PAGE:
Verses 23-24: These verses again repeat the three features of this epistle, believing, loving, and obeying, which are the major evidences of true salvation. The third benefit of love is the abiding presence and empowering of the Holy Spirit.
1 John 3:23 “And this is his commandment, That we should believe on the name of his Son Jesus Christ, and love one another, as he gave us commandment.”
John has already set forth the importance of true faith in Christ and true love for others. Now he combines the two.
Look with me, in the following Scriptures, and see what believing will get you.
Romans 10:9-10 “That if thou shalt confess with thy mouth the Lord Jesus, and shalt believe in thine heart that God hath raised him from the dead, thou shalt be saved.” “For with the heart man believeth unto righteousness; and with the mouth confession is made unto salvation.”
Everyone who is a believer in the Lord Jesus Christ has been given permission to use His name to pray to the Father. Notice this type of praying in the following verses.
John 14:12-13 “Verily, verily, I say unto you, He that believeth on me, the works that I do shall he do also; and greater [works] than these shall he do; because I go unto my Father.” “And whatsoever ye shall ask in my name, that will I do, that the Father may be glorified in the Son.”
John 14:14 “If ye shall ask any thing in my name, I will do [it].”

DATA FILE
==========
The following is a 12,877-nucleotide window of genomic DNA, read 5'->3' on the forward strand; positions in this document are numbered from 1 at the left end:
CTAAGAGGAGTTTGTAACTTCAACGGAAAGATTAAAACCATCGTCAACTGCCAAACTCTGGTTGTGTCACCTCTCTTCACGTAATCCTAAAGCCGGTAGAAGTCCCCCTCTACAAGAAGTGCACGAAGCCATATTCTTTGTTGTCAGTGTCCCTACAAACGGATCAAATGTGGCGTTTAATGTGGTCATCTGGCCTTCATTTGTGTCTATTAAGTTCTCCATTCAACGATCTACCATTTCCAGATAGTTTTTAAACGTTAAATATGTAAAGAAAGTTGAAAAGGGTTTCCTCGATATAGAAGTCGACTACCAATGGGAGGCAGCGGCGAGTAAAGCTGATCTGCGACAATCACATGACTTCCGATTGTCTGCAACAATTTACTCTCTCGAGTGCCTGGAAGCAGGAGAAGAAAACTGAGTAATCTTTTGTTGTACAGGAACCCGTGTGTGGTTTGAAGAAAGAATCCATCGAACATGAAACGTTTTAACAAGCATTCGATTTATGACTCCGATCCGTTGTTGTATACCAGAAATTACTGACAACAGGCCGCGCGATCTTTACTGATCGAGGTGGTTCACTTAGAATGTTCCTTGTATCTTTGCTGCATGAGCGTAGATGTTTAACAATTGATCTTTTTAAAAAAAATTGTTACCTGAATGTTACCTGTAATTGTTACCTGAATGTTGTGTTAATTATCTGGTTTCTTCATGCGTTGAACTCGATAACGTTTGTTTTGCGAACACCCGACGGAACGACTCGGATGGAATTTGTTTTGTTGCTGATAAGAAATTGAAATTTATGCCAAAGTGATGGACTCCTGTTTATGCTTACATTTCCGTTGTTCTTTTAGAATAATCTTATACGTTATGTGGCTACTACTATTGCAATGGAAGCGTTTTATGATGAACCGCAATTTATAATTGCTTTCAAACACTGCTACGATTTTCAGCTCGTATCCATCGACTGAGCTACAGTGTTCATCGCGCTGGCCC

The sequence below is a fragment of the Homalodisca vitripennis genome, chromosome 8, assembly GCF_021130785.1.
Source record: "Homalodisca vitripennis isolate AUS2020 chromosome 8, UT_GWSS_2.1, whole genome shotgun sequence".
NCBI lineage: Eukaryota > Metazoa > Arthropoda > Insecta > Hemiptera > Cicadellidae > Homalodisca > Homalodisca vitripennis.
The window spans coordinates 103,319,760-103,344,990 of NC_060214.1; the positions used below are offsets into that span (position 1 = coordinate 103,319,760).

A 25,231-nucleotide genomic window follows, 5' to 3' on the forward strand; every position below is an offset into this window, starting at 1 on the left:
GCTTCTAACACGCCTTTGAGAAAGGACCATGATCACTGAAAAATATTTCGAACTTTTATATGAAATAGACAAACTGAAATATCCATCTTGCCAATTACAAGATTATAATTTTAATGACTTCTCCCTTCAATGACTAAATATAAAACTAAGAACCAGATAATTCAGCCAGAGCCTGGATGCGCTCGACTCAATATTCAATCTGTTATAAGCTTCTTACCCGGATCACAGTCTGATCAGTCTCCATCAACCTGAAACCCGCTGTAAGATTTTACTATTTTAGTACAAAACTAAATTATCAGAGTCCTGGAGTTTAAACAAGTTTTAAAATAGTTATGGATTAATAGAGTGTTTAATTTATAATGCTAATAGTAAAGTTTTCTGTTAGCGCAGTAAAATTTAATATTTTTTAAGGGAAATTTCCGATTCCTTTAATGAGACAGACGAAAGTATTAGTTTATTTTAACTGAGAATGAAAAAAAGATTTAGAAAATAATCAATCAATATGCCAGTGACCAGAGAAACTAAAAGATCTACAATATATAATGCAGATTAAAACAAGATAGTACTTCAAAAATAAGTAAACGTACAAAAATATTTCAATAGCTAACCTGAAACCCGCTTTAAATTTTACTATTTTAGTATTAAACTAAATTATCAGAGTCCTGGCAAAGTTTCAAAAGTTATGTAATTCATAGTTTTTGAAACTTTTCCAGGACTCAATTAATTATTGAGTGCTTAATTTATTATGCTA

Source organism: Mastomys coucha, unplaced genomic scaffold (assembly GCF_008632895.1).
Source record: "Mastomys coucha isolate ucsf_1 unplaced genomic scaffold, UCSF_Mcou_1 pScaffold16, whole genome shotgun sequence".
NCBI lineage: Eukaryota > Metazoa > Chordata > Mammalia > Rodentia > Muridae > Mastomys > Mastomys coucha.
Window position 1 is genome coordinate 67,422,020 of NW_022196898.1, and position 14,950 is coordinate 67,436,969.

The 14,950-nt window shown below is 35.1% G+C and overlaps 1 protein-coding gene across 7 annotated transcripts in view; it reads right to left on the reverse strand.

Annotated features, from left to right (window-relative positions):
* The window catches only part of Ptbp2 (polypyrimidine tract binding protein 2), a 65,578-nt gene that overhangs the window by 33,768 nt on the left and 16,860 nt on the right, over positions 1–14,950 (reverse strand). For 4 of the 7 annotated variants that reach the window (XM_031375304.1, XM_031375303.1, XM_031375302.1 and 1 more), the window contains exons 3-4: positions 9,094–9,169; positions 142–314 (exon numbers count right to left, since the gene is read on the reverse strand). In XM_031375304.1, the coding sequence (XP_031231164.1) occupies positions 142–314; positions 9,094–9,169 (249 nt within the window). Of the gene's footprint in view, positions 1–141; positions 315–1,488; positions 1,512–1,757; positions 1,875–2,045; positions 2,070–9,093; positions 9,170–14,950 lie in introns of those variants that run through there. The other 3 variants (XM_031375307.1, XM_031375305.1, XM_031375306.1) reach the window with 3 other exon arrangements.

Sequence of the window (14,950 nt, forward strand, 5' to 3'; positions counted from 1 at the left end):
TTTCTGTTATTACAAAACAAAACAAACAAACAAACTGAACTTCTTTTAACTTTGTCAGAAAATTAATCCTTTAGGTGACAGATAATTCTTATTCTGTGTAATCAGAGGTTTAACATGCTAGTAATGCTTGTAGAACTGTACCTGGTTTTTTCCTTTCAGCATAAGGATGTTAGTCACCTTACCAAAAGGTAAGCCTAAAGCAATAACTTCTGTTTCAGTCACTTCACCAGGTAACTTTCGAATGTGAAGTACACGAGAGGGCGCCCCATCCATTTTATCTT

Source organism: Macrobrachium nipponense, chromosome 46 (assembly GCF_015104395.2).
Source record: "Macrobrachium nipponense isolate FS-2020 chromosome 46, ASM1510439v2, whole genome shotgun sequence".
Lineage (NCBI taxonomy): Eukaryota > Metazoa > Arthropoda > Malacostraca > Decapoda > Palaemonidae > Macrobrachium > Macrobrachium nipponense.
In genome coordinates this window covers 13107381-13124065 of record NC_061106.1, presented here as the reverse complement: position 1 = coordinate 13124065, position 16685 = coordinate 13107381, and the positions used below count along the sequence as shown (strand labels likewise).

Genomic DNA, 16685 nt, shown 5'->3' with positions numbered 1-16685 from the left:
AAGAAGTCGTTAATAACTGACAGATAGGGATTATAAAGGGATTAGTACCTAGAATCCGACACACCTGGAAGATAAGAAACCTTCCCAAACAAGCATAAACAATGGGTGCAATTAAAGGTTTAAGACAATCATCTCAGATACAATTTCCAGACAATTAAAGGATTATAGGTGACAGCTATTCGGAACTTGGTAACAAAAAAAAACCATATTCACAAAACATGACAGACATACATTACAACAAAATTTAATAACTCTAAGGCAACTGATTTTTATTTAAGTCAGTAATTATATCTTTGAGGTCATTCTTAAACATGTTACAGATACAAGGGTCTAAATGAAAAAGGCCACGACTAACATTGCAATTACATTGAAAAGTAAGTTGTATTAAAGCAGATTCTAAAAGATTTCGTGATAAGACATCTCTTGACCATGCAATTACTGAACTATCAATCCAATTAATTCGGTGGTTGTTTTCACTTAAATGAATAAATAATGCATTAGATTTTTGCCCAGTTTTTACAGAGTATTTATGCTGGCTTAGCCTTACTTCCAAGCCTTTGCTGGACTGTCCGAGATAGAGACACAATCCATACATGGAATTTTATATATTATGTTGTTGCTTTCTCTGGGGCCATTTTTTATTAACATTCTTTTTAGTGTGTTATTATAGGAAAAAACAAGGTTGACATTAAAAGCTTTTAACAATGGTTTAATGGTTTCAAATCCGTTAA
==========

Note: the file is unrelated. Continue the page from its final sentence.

1 John 3:24 “And he that keepeth his commandments dwelleth in him, and he in him. And hereby we know that he abideth in us, by the Spirit which he hath given us.”
“Dwelleth in him”: See Christ’s words about “abiding” (in John 15:7) below. “He in him” refers to Christ in the believer. The Spirit gives internal assurance to corroborate the external testimony of true faith, active love, and consistent obedience.
Look with me, at the grouping of Scriptures which says this so well.
John 14:23 “Jesus answered and said unto him, If a man love me, he will keep my words: and my Father will love him, and we will come unto him, and make our abode with him.”
John 15:7 “If ye abide in me, and my words abide in you, ye shall ask what ye will, and it shall be done unto you.”
John 14:16-17 “And I will pray the Father, and he shall give you another Comforter, that he may abide with you for ever;” “[Even] the Spirit of truth; whom the world cannot receive, because it seeth him not, neither knoweth him: but ye know him; for he dwelleth with you, and shall be in you.”
1 John Chapter 3 Continued Questions
1. Marvel not, if the world ________ _____.
2. Why do they hate us?
3. Why do we know we have turned from death to life?
4. He that loveth not his brother, abideth in ________.
5. Hate and greed rule the _____________ people.
6. Love brings _______.
7. Whosoever hateth his brother is a ___________.
8. What does “perceive” mean?
9. Greater love hath no man, than that He lay down His life for ______ ___________.
10. ____________ love should be the character of all Christians.
11. If someone is hungry, we should _________ _______.
12. Let us not love in word, neither in tongue, but in _______ and in _________.
13. What do you think it means?
14. Verse 21 is just saying, we have a clear _____________.
15. Why do we receive whatever we ask of Him?
16. What is His commandment to us?
17. What name must we use to pray and get results?
18. If ye shall ask anything in my name, I will ______ __.
19. Who is the Comforter?